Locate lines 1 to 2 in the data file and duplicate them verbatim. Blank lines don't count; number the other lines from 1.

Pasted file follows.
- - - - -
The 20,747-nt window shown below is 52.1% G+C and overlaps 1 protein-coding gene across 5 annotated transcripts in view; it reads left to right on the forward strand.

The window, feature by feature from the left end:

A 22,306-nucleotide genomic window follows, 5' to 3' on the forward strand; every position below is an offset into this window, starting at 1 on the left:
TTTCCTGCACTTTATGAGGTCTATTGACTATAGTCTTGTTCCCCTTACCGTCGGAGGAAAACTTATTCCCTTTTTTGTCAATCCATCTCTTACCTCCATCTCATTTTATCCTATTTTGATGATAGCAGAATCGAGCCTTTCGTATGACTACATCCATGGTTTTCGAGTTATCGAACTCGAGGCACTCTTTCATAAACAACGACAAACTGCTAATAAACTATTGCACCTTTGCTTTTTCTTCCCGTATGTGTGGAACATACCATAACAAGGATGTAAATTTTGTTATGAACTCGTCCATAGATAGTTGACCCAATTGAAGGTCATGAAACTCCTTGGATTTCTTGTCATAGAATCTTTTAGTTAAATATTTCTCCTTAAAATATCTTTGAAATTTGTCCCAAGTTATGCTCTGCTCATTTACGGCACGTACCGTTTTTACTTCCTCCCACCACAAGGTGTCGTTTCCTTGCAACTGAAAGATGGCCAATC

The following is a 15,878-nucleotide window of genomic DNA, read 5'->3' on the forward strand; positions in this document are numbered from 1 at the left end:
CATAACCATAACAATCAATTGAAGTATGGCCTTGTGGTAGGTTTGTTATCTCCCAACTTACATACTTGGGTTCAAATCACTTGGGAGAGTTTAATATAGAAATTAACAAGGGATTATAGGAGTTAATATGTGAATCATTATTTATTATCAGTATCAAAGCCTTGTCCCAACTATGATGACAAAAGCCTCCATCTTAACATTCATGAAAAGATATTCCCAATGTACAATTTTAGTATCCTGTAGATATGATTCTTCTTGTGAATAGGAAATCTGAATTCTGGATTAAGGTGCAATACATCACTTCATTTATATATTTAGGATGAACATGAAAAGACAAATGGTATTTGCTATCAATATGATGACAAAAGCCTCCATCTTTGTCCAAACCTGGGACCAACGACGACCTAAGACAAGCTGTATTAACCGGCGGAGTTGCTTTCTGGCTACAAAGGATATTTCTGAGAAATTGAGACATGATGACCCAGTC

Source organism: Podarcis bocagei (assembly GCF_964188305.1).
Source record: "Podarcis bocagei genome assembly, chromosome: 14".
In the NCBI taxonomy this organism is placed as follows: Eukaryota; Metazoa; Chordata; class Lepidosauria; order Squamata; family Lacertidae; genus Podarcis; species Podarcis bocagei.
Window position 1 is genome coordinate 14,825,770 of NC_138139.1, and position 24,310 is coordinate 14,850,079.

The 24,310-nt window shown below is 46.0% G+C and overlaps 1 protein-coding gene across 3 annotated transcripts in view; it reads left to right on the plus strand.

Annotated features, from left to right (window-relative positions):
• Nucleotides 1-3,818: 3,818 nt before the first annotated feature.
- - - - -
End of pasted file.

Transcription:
The 20,747-nt window shown below is 52.1% G+C and overlaps 1 protein-coding gene across 5 annotated transcripts in view; it reads left to right on the forward strand.

The window, feature by feature from the left end: